Friday, September 11, 2009

San Pietro in Vaticano

I got to bed at midnight last night, having lain in bed resting my cobblestone-pained feet and legs, reading all about the Vatican Basilica, and slept very badly; I'd almost decided to sleep in when I received a text message from Australia, which resolved me to get up at about 5.20 am - for I had planned yester-day to go very early to St Peter's to-day.

Having travelled the metro, which was quite full considering the pre-dawn hour, I walked down to St Peter's Square, and was with the very first group to enter the Basilica this morning (letting the friendly South African ladies go first, as is right), right on seven o'clock. How glorious it had been to watch the morning twilight steal over the grand façade of this greatest church of Christendom: even while stepping across the border from Italy into the Vatican City on the edge of the piazza, I was forcibly struck that I was now on territory of Christ's Kingdom come on earth, in germ.

(I have had hard thoughts about the wicked and reprehensible conquest of Papal Rome by the ungodly House of Savoy, accursed and doomed, and its masonic, devilish, anticlerical supporters back in 1870: I do hope Vatican III will take up the important business of getting back the City, if not the whole States of the Church. Recall that in Rome down to the French occupation in 1799, no-one worked past lunchtime, and free gelati even was distributed to the populace, while criminals were pardoned within months of their imprisonment out of clemency and concern for their welfare: so much for Papal tyranny. Viva il Papa-Rè!)

It had been my plan to hear and even serve Mass for the famed Fr "Where's" Withoos, whom I know from my Melbourne days, but in the event I went to the wrong altar - he offered the Sacrifice at St Sebastian's altar, whereas, following the advice of a commenter on a previous post, I had rushed round to St Pius X's altar, where I heard a friend of his say a Low Mass.

Three laymen including myself were in attendance: the priest was French, the server probably also (for he served in the French style, with bells rung at the Little Elevation, and once-twice-thrice at the celebrant's Domine non sum dignus). Again, as is the custom in Rome apparently, it was a dialogue Mass, and one even said the Gloria and Sanctus - I didn't, but bowed to local custom (!) and joined in saying the Agnus Dei responsorially, as the priest seemed to wish us do. Despite us all having said the Confiteor earlier, the pre-1962 third Confiteor was still used. After Mass, the Leonine Prayers were said in Latin.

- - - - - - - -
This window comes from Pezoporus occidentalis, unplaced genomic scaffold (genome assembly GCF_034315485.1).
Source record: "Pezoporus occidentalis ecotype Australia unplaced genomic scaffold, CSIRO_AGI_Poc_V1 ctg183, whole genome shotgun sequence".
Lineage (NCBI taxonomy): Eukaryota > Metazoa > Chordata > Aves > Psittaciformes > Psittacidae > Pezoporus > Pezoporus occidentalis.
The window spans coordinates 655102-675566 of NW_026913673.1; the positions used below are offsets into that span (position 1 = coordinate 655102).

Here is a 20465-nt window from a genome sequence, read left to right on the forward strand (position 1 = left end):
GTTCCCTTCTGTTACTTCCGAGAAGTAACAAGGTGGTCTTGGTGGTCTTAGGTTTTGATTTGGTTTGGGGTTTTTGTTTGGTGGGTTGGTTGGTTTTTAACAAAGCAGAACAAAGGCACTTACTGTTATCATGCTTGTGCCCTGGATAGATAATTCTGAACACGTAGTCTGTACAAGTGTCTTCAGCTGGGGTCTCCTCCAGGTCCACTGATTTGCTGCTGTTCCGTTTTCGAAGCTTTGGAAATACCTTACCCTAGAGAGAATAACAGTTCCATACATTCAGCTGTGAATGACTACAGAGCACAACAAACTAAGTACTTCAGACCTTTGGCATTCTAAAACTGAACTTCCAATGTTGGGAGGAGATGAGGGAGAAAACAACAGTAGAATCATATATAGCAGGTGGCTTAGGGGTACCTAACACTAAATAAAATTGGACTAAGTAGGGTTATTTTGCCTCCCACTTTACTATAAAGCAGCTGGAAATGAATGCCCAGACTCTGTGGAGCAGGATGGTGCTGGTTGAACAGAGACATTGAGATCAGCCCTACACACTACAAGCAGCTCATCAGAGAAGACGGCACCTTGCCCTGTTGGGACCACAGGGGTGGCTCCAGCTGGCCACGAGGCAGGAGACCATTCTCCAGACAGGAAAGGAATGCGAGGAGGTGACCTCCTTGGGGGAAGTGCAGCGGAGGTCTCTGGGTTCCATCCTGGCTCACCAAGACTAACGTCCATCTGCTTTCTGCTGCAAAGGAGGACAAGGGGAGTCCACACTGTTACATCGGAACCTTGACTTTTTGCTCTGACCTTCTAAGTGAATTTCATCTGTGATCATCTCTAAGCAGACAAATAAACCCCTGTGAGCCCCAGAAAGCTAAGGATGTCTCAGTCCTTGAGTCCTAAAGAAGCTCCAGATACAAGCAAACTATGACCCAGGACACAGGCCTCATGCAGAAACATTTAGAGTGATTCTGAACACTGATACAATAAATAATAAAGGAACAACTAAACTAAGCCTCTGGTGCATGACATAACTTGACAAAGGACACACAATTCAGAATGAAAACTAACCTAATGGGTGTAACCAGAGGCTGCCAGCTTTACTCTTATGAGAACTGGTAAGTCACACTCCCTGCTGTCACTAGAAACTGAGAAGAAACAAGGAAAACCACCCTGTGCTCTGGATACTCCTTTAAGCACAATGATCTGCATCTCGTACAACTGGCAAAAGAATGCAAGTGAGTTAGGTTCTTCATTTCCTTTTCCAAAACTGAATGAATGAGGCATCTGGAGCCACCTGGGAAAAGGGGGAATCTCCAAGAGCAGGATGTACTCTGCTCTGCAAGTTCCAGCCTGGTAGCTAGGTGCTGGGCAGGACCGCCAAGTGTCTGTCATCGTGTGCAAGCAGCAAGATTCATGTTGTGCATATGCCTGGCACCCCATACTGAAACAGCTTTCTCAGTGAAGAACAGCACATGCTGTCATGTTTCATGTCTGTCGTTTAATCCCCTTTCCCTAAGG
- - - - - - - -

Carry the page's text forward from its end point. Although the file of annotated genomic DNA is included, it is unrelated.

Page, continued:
It seemed best to go pray Matins and Lauds in the Bl Sacrament chapel; walking round, many other priests could be seen at Masses hither and thither, but all Novus Ordo so far as I could see. Weirdly, at one altar a Filipino priest in vestments stood celebrating, with two men in lay clothes standing close either side of him - I shudder to think what nonsense that involved.

(How typical for the poverty and minimalist spirit of the modern liturgy, to see most priests without servers, let alone any in other than lay clothes, when surely the sacristy is brimming over with necessary garments. I attended Benediction at St Peter's yester-day, and there wasn't even a server for the priest, or incense used!)

I stayed in the Basilica till ten in the morning, looking all round, noting down which saint reposed where, and what the monuments of the Popes and others. (Many sainted Popes are buried within the Vatican; under the altars of the Basilica, displayed for the veneration of the faithful, are relics of three Apostles, eleven Popes, two Eastern Doctors, several martyrs, among them St Josaphat, and St Petronilla, Virgin, disciple of St Peter.)

The sacristy and its museum was worth a look, with fantastic reliquaries: several of the True Cross, and others of many saints - including the head of St Luke the Evangelist! In the shop attached I found a handsome standing crucifix, something I've sought for some time, and a steal at €25. Just before leaving St Peter's I read Prime back at the altar of St Pius X.

Next, I had an important meeting at the Congregation for Divine Worship - after a most unsatisfactory sandwich, with which I at last broke my fast - and must now prepare some paperwork for the Ecclesia Dei Commission. I shan't have come 16,500 km without attempting to get satisfaction about the lack of permitted Trad Masses in Tasmania - one would think that in the eyes of a certain Ordinary the Pope's Motu proprio counts for nothing.

I popped into the Carmelite church on the Via della Conciliazione for Terce. Now, after some coffees and pastries I feel sustained, and ought think about my next move...

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